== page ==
The Essure® device is made of nickel-titanium coils encasing Polyethylene terephthalate fibers that are placed into each fallopian tube during a hysteroscopic procedure. The fallopian tubes are expected to scar over the coils, naturally resulting in a permanent blockage at the opening of the uterus. The procedure may be done in the doctor’s office or operating room and is done at a time other than after childbirth. It is often done with only local anesthesia, though sometimes sedation is also given.

Doctors are trained how to place the coils, but not all have had success. There are more than 6,000 reports included in a June 2015 report from the Food and Drug Administration (FDA) Manufacture and User Device Experience (MAUDE) database that shows that in addition to the device breaking, doctors need better training on placement and understanding the potential risks.

This is the most controversial of methods. Essure became the standard of care in recent years, particularly for Planned Parenthood, because it can be placed in the patient in a non-surgical setting. However, over 10,000 complaints have been reported to the Food and Drug Administration by women who have had Essure coils, and the side effects and symptoms have extended well beyond the pelvic cavity. Nearly 30,000 women have joined Essure Problems, an online support network for women who have been negatively affected by the device. The list of Essure side effects reported on their website is in the hundreds, including hair and teeth loss, conditions related to gynecological, gastrointestinal, and neurological systems, as well as, autoimmune disorders, allergies, and more.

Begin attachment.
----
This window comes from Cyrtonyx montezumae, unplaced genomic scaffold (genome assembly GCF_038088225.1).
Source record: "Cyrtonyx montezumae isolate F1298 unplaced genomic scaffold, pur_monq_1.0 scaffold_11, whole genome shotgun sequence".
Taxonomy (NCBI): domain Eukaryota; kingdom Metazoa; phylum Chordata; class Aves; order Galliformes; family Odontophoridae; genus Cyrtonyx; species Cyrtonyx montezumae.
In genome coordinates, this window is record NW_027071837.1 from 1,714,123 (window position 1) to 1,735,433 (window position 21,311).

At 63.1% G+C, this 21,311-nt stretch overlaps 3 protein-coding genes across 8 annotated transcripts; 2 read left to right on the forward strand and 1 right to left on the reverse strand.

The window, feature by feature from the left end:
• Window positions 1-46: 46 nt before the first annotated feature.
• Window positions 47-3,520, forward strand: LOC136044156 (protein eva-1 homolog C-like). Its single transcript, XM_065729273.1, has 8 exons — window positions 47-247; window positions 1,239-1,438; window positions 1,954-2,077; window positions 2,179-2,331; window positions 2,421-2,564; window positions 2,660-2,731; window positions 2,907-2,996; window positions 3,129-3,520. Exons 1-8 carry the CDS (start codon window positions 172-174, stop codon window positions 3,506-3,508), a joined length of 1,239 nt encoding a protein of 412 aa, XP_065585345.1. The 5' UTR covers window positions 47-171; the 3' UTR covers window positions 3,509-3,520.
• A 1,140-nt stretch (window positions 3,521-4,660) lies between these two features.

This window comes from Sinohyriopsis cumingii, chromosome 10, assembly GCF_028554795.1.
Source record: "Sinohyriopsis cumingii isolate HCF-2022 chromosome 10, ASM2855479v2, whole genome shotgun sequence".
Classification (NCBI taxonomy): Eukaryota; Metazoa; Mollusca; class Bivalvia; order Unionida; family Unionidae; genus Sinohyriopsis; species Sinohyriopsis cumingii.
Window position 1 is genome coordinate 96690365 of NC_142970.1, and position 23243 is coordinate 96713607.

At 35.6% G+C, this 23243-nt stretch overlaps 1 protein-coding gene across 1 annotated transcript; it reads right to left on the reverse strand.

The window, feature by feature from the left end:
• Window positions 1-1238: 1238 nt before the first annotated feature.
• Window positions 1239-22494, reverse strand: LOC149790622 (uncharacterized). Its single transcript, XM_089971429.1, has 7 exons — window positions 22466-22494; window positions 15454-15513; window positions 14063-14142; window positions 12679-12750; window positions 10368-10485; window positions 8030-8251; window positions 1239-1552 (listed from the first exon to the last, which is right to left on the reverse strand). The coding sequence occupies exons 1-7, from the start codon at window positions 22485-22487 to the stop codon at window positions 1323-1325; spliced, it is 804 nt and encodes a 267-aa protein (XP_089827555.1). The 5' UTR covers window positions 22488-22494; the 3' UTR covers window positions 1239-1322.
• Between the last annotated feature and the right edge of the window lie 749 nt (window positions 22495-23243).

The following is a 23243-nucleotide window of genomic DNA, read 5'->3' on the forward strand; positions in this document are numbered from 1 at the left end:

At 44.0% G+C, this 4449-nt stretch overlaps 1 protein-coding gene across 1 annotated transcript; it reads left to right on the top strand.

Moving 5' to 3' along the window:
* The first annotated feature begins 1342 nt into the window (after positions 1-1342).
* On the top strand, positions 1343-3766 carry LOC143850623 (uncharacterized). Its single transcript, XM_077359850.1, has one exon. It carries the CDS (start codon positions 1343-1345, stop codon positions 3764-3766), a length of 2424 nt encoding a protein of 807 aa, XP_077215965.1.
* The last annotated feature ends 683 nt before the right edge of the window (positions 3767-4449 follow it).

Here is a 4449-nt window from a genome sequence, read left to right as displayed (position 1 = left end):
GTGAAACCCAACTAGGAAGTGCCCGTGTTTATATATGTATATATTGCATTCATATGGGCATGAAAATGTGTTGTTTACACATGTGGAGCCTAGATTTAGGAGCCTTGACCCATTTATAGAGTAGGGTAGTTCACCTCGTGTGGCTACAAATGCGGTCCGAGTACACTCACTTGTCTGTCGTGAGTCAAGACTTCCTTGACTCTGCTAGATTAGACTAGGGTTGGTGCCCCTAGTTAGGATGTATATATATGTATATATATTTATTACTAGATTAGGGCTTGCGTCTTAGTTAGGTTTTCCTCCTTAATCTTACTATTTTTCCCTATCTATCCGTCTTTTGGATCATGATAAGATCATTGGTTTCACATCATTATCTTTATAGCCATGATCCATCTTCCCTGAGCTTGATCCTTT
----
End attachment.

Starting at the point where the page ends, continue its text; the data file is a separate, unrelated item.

The number of complaints filed with the FDA, and the collective outcry has led to the introduction of new legislation by Republican Congressman Mike Fitzpatrick from Pennsylvania, and Democratic Congresswoman Louise Slaughter from New York. On Wednesday June 8, 2016, Rep. Fitzpatrick announced the package of bills aimed at strengthening the FDA’s medical device review process and increasing accountability for dangerous products.

Congressman Fitzpatrick: “One year ago tomorrow, Ariel Grace’s life was ended before it had a chance to begin. Killed by the failure of the unsafe medical device, Essure. Despite her tragic passing, there remains no legal recourse to seek justice. And, that’s why on the one-year anniversary of her death, I will introduce ‘Ariel Grace’s Law’ to resolve the broken law that prevents the families of Ariel Grace, and thousands of others to have their voices heard in court. At the same time I will offer legislation to reform the flawed FDA process that allowed another dangerous device, the laparoscopic power morcellator to spread deadly cancer throughout the bodies of women like shrapnel. …The Medical Device Guardian’s Act will add doctors into the list of entities that must report unsafe devices, so that lifesaving action can be taken quickly when needed to protect others.”